HD's Husky Tool Warranty

Hi all,
Wondering if anyone here has any good or bad experience with HD's
'Husky' hand tool warranty.
Do you just show up with the broken tool and get a replacement on the
spot? Or do you have to jump through hoops like producing receipts,
mailing your broken's off, and/or whatever?
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I always just carried it in and replacement wa made on the spot.....pretty well hassle free as you could get....
============================================== Put some color in your cheeks...garden naked! "The original frugal ponder" ~~~~ } ~~~~~~ } ~~~~~~~ }
Reply to
I was wondering the same thing as I plunked down $70 for a swivel gear set of wrenches. I figure if Home Depot allows people to buy tools, use and abuse them and then return them for full credit/cash back, they'll probably be pretty liberal with the warranty, although technically it only covers "defects in material and workmanship" or similar wording.
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I have to admit, I'm surprised by some of the things I see HD take back on return. The other day, a customer brought in a set of plastic landscape lights (the kind you often see alongside driveways). He had them in a heap of parts and pieces in a plastic garbage bag, along with the flattened/destroyed box that looked like it had been left in the rain for a week and then run over a few times by a car. His reason for returning them? "Plastic lights are cheap and they never last long. So I decided to buy and install expensive professional metal ones instead." As if he had no idea what he was getting when he bought the plastic set. Remarkably, the manager let him return the remains for a store credit.
I think it's great when a store takes back new items for any reason. Why not if it can be returned to inventory? And they certainly should credit the customer for defective items. But when customers abuse the return policy like this guy did, it's the rest of us that pay through higher product prices.
- Michael
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I have a 1/4" socket wrench that I bought from HD about three years ago. About a year later, it broke. (Not abused, actually hardly used--the top just popped off.) I've tried about half-a-dozen times to get it exchanged, but every time I take it in they don't have the wrench in stock (only packaged in a kit, not individually). The sales associates seem to be clueless about doing anything about it. Maybe if I had time to hunt up a manager, I'd get somewhere, but so far, the guarantee has been worthless for me!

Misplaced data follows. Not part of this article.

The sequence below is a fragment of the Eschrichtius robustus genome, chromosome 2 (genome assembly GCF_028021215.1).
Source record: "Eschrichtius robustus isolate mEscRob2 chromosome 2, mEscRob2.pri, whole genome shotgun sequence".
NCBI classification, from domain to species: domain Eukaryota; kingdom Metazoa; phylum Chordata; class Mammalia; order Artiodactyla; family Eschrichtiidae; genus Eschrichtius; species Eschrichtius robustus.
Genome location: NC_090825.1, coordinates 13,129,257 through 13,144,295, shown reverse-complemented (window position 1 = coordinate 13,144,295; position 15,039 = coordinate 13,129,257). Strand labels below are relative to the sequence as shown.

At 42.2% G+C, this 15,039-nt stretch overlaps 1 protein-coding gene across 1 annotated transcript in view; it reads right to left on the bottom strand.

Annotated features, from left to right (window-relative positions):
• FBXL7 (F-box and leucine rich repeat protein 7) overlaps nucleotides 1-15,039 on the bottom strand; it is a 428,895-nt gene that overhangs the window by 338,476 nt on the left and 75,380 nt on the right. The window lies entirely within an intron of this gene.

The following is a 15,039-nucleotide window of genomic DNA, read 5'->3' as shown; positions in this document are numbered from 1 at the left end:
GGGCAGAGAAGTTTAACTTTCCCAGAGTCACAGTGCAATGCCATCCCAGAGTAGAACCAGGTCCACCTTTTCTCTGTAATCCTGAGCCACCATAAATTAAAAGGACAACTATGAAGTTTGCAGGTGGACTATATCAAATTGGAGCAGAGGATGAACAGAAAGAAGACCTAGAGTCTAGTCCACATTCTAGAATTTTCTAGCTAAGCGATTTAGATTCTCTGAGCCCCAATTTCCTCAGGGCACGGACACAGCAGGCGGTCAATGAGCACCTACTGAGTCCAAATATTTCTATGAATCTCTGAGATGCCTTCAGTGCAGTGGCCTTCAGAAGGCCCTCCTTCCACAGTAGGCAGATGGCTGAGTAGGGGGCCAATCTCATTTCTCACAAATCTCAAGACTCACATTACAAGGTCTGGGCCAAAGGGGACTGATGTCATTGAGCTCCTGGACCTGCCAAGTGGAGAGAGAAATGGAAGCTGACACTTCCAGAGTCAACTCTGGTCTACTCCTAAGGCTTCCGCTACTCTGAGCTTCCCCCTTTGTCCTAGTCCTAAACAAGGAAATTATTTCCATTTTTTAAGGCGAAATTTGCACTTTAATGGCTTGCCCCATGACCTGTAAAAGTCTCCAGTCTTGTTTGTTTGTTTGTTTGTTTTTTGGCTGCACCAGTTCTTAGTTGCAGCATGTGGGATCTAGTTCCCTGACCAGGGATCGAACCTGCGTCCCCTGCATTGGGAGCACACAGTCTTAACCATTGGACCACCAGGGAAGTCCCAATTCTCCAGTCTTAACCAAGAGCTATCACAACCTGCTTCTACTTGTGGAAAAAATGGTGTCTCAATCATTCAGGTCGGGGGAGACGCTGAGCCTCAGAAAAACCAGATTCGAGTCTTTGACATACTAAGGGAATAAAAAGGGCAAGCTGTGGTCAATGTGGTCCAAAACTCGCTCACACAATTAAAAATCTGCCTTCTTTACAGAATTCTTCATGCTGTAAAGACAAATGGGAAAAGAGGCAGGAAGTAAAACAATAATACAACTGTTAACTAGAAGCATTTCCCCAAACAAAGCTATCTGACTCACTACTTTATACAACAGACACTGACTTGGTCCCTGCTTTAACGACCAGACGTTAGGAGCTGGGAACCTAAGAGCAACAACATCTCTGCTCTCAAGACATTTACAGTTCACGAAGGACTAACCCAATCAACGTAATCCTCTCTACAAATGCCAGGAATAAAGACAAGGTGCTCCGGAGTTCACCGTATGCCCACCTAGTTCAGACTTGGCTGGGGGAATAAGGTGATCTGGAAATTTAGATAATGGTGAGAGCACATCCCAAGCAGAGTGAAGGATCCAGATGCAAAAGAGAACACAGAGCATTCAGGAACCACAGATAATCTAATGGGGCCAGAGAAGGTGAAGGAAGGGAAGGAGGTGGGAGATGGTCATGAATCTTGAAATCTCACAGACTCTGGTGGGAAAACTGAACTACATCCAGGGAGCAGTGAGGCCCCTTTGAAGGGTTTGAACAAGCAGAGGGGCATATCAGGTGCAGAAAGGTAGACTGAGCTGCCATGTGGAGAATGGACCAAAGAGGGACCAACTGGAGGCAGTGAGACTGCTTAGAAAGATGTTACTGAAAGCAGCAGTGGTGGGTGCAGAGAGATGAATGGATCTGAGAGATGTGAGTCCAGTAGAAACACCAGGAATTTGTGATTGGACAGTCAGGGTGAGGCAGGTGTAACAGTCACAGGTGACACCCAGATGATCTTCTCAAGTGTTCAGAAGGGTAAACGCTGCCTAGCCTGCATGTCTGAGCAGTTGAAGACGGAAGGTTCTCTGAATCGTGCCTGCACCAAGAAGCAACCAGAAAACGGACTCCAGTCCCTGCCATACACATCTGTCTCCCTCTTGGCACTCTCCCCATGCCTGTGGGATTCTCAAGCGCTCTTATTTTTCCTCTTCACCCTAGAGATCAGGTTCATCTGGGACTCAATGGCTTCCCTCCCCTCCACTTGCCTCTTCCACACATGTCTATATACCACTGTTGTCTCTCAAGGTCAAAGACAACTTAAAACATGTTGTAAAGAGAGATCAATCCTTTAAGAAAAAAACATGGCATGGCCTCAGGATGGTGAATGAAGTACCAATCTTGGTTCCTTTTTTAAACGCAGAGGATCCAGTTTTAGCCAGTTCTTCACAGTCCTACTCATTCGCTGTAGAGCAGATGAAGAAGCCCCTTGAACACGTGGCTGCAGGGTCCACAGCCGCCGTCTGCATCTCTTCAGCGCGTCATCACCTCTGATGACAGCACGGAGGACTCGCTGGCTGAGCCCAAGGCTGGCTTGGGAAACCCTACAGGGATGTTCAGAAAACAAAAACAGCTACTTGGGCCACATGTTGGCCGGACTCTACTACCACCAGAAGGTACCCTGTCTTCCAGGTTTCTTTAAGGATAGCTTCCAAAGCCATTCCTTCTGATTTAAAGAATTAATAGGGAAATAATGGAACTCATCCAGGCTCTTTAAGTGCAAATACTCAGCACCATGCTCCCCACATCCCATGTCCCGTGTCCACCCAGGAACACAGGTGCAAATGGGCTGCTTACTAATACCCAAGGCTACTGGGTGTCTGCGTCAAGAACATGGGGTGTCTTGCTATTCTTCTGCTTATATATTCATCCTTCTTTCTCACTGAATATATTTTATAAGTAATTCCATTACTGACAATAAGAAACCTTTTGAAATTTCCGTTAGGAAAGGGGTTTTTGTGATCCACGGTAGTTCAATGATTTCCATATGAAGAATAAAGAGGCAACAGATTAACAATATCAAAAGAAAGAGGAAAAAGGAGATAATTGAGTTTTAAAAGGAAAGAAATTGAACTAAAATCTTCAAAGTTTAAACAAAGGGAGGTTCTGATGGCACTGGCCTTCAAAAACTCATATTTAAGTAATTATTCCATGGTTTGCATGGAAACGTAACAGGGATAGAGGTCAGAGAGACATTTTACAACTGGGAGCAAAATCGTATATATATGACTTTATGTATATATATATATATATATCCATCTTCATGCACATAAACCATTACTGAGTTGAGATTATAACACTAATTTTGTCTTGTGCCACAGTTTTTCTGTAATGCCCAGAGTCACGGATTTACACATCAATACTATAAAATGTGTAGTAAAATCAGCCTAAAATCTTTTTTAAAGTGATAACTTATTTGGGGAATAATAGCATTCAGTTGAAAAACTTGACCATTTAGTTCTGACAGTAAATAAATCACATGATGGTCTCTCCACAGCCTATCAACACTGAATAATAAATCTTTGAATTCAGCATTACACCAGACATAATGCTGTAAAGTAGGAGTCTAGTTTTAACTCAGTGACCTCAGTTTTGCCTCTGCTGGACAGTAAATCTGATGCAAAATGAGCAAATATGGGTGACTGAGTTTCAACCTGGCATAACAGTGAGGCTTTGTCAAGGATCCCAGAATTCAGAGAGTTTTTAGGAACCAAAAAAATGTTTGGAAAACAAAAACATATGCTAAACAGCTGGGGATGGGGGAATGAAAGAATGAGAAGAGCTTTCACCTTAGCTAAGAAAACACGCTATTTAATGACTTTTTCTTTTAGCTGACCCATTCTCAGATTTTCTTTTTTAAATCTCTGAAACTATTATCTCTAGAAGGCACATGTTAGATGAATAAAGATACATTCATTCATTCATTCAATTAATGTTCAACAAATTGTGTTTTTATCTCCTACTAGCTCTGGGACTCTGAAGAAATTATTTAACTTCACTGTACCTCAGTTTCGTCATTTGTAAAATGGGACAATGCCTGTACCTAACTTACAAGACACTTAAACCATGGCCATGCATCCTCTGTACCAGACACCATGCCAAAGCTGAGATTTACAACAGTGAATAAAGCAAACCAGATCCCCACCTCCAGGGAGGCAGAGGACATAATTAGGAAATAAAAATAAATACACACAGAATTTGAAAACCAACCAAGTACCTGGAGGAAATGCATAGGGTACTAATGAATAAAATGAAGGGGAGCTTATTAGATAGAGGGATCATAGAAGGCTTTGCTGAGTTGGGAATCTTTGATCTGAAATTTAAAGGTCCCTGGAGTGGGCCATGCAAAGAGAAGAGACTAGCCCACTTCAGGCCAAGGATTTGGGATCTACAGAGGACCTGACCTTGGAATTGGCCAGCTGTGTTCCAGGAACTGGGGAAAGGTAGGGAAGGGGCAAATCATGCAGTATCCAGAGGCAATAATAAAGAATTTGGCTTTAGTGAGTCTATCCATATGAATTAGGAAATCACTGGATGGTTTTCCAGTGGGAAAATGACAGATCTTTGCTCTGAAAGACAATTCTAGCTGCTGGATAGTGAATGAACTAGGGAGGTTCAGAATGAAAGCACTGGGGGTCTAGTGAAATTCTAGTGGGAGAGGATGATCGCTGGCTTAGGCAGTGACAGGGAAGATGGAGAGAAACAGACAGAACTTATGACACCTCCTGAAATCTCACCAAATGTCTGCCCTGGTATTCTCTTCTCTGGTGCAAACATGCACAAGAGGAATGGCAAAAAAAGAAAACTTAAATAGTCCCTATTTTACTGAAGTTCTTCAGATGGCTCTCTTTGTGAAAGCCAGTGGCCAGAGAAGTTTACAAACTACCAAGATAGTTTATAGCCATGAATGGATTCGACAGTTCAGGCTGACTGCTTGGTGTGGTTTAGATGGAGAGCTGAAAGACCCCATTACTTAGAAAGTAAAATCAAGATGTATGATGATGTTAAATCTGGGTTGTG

OTOH, the two or three times that I've taken something in to Sears, they have seen me coming, anticipated why I was there, and were already reaching for the replacement. Now *that* has been painless! I know Craftsman quality takes some bad raps (maybe they know why I'm there because they have to do it so often?? :), but I do appreciate their service.
Reply to
Andrew H. Wakefield
^^^^^^^^^^^^^^^^ There are two reasonable solutions, and I would ask them to choose one: 1.) Pull one out of a package, and deal with the replacement on their own time, or 2.) Give you a refund. If the sales associate is clueless, you SHOULD ask to see a manager.
I have been witness to a number of stressful situations in the customer service area, and the store usually ends up giving in.
Reply to
Leo Lichtman
A buddy of mine used to work for HD and he tells about the time the manager gave in and "took back" a car battery... even though they don't sell car batteries...
In general, there is a reason why someone is just a floor clerk and not a manager. While you might run into someone who is in line for a promotion and actually knows what he's doing, generally you need to talk to a manager for anything but the most routine things. And it goes without saying, you'll generally get farther faster by being friendly, courteous and reasonable. It is certainly reasonable to get a defective item replaced and if you approach the manager with the attitude that you're a happy customer and replacing it is the most routine thing in the world, he'll probably just take care of it just to keep you happy and coming back and buying things...
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Jerry Foster
I returned a defective 3/8" socket wrench to Sears, but they had changed the model to either a cheap POS or the fancy one with the round handle. I was given the cheap POS, which has given me nothing but frustration and bloody knuckles. One of these days I'll take it back and demand that it be replaced with something of similar or greater value than the original.
Reply to
Jon Danniken